Keeping Experienced Nurses In The Workforce
The McGuinty government is investing $28 million this year in programs that will encourage Ontario's most experienced nurses to remain in the profession.
This includes $25 million to support late-career nurses working in hospitals and more than $3 million for nurses employed in long-term care homes.
This is the second year the government has offered programs for Ontario's most experienced nurses. Last year, the government invested nearly $6 million in late-career nurse initiatives, which received a positive response from employers and nurses who participated.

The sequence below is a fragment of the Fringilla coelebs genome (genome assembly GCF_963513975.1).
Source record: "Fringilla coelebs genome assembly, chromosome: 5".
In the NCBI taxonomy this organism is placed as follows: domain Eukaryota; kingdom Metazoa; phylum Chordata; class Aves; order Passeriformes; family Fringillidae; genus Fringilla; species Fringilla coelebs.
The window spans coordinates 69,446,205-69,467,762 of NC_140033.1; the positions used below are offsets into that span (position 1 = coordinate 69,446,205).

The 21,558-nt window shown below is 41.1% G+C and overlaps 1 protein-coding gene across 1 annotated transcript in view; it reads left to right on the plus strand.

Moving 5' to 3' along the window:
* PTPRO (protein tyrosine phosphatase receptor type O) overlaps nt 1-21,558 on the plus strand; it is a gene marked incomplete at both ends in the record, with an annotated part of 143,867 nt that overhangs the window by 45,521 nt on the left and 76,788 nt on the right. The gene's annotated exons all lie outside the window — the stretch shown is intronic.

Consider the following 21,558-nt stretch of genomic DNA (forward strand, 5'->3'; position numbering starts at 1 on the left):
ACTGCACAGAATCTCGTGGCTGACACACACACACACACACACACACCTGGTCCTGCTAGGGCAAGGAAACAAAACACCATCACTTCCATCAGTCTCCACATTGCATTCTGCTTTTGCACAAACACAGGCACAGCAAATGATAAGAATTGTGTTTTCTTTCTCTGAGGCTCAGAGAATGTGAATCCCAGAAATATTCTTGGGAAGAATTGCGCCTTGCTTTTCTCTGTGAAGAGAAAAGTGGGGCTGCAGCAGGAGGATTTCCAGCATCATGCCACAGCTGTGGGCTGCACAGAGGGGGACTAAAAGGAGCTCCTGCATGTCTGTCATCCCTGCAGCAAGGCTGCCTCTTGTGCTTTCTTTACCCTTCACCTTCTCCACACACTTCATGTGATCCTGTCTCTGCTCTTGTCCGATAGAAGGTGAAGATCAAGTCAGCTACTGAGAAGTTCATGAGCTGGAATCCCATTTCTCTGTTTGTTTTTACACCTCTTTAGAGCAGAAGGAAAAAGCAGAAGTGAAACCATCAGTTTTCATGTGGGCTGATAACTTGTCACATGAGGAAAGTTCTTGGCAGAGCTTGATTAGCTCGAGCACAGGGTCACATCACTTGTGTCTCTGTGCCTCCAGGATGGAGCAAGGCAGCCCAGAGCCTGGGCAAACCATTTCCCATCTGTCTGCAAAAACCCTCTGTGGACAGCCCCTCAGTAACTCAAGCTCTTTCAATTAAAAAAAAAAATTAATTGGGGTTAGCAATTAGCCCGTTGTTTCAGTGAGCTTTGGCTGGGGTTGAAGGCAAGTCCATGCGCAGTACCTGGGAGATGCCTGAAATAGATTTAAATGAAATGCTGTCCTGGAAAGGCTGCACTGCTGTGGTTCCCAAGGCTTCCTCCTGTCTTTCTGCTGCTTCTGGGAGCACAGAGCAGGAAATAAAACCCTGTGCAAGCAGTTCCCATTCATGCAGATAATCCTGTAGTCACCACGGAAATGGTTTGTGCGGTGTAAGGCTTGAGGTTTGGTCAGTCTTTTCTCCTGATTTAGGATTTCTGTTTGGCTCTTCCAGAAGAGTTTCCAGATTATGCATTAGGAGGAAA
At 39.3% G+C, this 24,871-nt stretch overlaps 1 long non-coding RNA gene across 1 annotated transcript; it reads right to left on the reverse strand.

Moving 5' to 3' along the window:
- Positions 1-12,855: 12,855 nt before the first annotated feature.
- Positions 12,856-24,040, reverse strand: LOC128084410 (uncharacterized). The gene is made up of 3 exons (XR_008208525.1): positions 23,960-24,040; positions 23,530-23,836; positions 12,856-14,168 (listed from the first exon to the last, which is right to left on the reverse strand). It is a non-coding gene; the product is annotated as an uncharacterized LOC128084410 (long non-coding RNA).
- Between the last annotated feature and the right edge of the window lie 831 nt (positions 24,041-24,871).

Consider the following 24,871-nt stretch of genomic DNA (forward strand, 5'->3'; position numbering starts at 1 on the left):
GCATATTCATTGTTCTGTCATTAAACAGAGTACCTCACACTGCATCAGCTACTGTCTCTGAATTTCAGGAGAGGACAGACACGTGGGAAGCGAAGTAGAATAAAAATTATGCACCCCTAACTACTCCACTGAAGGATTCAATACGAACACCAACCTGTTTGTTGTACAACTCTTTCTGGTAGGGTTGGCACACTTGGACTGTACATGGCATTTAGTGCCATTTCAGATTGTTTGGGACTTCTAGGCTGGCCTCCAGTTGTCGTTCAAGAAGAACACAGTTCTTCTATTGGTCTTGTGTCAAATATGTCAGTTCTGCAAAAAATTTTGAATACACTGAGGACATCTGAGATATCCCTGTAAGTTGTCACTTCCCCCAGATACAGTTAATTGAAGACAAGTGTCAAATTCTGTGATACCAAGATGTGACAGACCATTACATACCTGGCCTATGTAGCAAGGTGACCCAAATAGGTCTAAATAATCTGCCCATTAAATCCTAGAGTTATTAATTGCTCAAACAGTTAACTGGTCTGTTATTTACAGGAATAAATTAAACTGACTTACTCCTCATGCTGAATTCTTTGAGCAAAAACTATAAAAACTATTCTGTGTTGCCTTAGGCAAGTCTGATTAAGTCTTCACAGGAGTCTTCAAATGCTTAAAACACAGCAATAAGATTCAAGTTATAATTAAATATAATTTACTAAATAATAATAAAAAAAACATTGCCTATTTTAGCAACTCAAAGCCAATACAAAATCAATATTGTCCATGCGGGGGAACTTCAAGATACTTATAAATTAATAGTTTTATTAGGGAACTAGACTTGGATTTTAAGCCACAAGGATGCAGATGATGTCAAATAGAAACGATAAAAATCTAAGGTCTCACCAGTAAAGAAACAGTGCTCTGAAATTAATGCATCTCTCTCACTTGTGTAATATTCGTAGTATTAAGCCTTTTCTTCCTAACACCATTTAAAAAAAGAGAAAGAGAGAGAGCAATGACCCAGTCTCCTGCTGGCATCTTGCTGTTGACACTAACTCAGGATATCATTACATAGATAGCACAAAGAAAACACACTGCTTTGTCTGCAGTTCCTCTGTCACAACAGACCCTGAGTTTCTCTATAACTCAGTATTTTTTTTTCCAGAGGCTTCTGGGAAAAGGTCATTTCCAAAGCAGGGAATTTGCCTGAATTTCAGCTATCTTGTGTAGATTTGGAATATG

The new roles created through these programs allowed experienced nurses the opportunity to share their knowledge with other staff, patients and residents for the benefit of the entire health care system.
At the same time, hospitals and long-term care homes are able to retain nurses who might otherwise consider early retirement because of the physically demanding nature of their jobs.
Under these initiatives, hospitals and long-term care homes can apply for funding by developing programs where nurses over the age of 55 can spend 20 per cent of their work time in less demanding roles.
These roles take advantage of nurses' knowledge, skills and experience, and could include working as mentors, patient educators or as staff advisors on clinical issues.
Currently, the nursing workforce is aging and the projected number of retirements could exceed the number of new graduates entering the profession over the next few years.
Retaining late-career nurses is an important part of the government's nursing strategy, which aims to stabilize Ontario's nursing workforce.